How to Handle Rejection After a Job Interview
In the wise words of Babe Ruth “Every strike brings me closer to the next home run.”
No one likes to be overlooked or rejected after a job interview. As we move forward with our career plans for 2022, one of the areas that we need to build resilience around is how to handle rejection after a job interview.
You may have been well prepared for the interview and felt that it went very positively, yet the final outcome was far from what you were expecting. This, of course, can be frustrating.
It is important to remember that the way you handle rejection is just as important as the skills on your CV when it comes to securing a new role. If you allow rejection to knock your confidence and make you doubt your abilities, it could negatively affect your performance in future interviews.
Here are a few things to remember that will help you turn that rejection into progression:
It’s not just you!
Remember every interview you do there could be any number of other candidates going for the job too. Accept that job interviews are a competitive process.
Rejection is not feedback, so ask for feedback.
It’s not common for interviewers and HR managers to give you feedback on your application and interview. Most of the time, you need to ask for it. And you should. A simple email thanking them for the meeting (even after being rejected) can be your way to ask them for feedback.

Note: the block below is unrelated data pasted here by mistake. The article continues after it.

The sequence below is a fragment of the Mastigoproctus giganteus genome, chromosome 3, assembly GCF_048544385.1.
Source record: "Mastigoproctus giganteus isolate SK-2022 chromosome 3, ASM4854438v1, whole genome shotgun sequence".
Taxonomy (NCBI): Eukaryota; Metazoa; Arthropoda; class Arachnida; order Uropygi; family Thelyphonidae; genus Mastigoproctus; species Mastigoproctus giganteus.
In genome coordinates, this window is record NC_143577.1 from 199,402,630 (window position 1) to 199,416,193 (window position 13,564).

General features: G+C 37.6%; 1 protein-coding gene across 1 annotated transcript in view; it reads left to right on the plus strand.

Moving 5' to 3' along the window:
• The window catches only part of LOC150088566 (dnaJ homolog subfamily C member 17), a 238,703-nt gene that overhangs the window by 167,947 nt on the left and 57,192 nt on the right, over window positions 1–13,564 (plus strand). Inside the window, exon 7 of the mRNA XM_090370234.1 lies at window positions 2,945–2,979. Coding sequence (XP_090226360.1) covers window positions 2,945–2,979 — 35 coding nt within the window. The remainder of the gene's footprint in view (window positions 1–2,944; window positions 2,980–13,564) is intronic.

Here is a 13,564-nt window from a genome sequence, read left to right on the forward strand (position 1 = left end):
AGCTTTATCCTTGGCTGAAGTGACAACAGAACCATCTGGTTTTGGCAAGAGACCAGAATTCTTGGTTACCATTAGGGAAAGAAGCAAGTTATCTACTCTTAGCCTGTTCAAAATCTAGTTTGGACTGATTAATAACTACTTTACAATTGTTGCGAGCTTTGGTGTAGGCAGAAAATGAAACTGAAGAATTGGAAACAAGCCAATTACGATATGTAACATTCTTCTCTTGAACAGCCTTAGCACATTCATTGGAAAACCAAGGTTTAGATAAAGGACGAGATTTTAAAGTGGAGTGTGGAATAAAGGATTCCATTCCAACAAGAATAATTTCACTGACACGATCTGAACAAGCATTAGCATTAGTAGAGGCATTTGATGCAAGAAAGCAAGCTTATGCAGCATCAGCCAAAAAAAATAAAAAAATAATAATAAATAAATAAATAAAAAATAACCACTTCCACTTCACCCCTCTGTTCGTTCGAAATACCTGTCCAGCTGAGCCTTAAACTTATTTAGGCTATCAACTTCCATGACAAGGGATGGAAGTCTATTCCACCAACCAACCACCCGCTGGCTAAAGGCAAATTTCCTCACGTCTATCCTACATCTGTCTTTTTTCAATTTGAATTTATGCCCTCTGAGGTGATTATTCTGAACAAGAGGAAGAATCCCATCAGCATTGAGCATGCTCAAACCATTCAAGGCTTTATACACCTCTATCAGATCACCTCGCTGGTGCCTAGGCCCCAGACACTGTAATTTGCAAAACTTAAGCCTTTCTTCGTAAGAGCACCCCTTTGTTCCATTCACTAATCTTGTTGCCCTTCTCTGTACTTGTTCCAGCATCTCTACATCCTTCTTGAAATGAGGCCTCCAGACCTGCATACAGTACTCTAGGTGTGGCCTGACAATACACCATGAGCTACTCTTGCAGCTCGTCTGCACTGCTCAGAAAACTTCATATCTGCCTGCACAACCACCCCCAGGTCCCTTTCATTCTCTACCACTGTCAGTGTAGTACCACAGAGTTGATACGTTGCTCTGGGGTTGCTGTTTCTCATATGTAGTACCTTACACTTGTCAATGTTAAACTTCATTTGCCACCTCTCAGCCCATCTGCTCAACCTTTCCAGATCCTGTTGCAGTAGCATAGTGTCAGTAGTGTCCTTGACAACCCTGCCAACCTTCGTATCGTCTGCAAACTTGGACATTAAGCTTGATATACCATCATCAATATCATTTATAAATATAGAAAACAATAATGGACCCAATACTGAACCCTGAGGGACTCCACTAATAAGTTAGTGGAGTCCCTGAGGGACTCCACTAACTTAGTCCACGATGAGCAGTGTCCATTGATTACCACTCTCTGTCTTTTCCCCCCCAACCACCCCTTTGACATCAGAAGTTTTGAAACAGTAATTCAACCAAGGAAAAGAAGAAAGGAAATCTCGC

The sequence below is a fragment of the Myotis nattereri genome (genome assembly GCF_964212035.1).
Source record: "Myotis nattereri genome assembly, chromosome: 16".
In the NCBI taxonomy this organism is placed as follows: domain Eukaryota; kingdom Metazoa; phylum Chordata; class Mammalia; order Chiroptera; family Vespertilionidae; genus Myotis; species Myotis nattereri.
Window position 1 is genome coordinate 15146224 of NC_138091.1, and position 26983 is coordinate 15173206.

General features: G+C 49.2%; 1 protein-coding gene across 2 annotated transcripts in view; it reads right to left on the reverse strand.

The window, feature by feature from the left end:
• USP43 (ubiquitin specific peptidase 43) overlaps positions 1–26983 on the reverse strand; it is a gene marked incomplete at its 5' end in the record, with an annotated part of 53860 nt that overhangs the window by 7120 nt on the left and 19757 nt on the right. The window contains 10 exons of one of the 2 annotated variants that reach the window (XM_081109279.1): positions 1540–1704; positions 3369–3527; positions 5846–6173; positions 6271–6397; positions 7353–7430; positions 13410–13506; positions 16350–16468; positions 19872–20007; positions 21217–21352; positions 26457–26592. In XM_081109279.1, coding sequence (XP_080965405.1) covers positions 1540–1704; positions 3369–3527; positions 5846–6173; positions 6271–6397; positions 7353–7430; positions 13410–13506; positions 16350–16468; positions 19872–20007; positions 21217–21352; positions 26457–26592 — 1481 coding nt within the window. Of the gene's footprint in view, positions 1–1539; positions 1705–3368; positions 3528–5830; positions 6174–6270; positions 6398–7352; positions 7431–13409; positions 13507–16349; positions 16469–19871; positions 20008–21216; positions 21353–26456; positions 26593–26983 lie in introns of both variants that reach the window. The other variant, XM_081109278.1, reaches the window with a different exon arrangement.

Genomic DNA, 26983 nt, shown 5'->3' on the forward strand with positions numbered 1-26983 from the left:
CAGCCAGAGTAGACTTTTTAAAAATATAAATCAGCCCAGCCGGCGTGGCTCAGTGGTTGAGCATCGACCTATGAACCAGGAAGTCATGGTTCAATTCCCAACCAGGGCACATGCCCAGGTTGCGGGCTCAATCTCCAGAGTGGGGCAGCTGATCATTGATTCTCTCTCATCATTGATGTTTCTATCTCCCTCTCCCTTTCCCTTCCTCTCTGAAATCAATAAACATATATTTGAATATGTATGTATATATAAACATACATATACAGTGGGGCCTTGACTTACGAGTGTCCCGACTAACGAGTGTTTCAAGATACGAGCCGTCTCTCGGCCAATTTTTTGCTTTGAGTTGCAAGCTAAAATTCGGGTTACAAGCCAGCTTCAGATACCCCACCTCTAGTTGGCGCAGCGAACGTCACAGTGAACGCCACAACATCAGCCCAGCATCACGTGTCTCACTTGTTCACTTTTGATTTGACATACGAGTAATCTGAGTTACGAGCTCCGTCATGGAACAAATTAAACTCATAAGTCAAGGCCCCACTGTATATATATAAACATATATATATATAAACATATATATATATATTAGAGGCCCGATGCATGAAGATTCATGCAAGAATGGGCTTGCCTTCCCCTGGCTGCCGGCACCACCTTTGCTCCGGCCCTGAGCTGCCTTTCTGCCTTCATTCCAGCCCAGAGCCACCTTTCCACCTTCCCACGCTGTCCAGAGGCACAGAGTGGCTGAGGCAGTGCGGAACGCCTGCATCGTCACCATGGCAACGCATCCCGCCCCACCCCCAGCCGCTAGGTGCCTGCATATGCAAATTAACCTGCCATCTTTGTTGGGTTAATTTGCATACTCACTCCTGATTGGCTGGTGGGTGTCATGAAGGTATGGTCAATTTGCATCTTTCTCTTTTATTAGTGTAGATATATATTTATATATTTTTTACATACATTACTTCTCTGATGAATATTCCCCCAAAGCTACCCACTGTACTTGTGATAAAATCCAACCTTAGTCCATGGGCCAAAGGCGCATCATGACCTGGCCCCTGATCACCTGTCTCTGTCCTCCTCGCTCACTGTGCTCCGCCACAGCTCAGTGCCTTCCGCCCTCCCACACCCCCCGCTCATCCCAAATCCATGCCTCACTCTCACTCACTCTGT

Here’s what you do and not to do with the feedback you receive:
- Do use the feedback to improve on things you can improve.
- Avoid using the feedback to feed more negative thoughts which create self-doubt and fear.
- Do use the feedback to look at other areas of development and improvement.
Learn from it.
- Accept that the interview is an opportunity to learn more about yourself, your skillset and how you communicate under pressure.
- View the interview as a learning experience. Even if you did get rejected, what did you learn from the experience? Jot down what you felt went well and where you felt you could improve.
- Utilise your feedback. Now you know what to improve on. You can now use this to upskill so that you’re better armed for the next interview.
- Reflect on your strengths and weaknesses and use them for personal development.
At the end of the day, it is important to acknowledge that you were good enough to get to the interview, while the majority of candidates didn’t. Don’t be so hard on yourself, celebrate the small wins!